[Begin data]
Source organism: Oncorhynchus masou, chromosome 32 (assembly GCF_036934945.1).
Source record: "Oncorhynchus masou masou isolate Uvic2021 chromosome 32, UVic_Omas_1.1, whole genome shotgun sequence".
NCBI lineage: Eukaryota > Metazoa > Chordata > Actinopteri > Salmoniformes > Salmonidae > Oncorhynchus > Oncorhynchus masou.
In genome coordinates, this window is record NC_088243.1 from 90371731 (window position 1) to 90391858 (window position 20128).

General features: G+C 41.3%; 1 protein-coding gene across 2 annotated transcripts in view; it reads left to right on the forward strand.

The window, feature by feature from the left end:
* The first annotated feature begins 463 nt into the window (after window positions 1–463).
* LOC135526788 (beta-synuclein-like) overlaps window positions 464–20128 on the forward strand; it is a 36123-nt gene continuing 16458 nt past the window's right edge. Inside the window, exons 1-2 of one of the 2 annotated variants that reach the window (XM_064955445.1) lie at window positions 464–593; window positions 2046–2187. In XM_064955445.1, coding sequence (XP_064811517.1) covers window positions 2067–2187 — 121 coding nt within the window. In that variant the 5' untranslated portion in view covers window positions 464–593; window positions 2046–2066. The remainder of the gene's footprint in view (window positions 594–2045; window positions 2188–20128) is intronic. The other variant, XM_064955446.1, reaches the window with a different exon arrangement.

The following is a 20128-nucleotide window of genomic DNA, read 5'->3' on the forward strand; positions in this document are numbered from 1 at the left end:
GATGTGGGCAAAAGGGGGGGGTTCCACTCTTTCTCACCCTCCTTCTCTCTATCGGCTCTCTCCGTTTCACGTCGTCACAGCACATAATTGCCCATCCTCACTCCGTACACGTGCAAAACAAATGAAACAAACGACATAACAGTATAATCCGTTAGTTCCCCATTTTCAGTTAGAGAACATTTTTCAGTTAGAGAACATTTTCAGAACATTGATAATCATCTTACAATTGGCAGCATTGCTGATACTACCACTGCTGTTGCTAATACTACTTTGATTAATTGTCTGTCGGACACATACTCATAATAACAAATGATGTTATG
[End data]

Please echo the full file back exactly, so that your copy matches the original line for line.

Source organism: Oncorhynchus masou, chromosome 32 (assembly GCF_036934945.1).
Source record: "Oncorhynchus masou masou isolate Uvic2021 chromosome 32, UVic_Omas_1.1, whole genome shotgun sequence".
NCBI lineage: Eukaryota > Metazoa > Chordata > Actinopteri > Salmoniformes > Salmonidae > Oncorhynchus > Oncorhynchus masou.
In genome coordinates, this window is record NC_088243.1 from 90371731 (window position 1) to 90391858 (window position 20128).

General features: G+C 41.3%; 1 protein-coding gene across 2 annotated transcripts in view; it reads left to right on the forward strand.

The window, feature by feature from the left end:
* The first annotated feature begins 463 nt into the window (after window positions 1–463).
* LOC135526788 (beta-synuclein-like) overlaps window positions 464–20128 on the forward strand; it is a 36123-nt gene continuing 16458 nt past the window's right edge. Inside the window, exons 1-2 of one of the 2 annotated variants that reach the window (XM_064955445.1) lie at window positions 464–593; window positions 2046–2187. In XM_064955445.1, coding sequence (XP_064811517.1) covers window positions 2067–2187 — 121 coding nt within the window. In that variant the 5' untranslated portion in view covers window positions 464–593; window positions 2046–2066. The remainder of the gene's footprint in view (window positions 594–2045; window positions 2188–20128) is intronic. The other variant, XM_064955446.1, reaches the window with a different exon arrangement.

The following is a 20128-nucleotide window of genomic DNA, read 5'->3' on the forward strand; positions in this document are numbered from 1 at the left end:
GATGTGGGCAAAAGGGGGGGGTTCCACTCTTTCTCACCCTCCTTCTCTCTATCGGCTCTCTCCGTTTCACGTCGTCACAGCACATAATTGCCCATCCTCACTCCGTACACGTGCAAAACAAATGAAACAAACGACATAACAGTATAATCCGTTAGTTCCCCATTTTCAGTTAGAGAACATTTTTCAGTTAGAGAACATTTTCAGAACATTGATAATCATCTTACAATTGGCAGCATTGCTGATACTACCACTGCTGTTGCTAATACTACTTTGATTAATTGTCTGTCGGACACATACTCATAATAACAAATGATGTTATG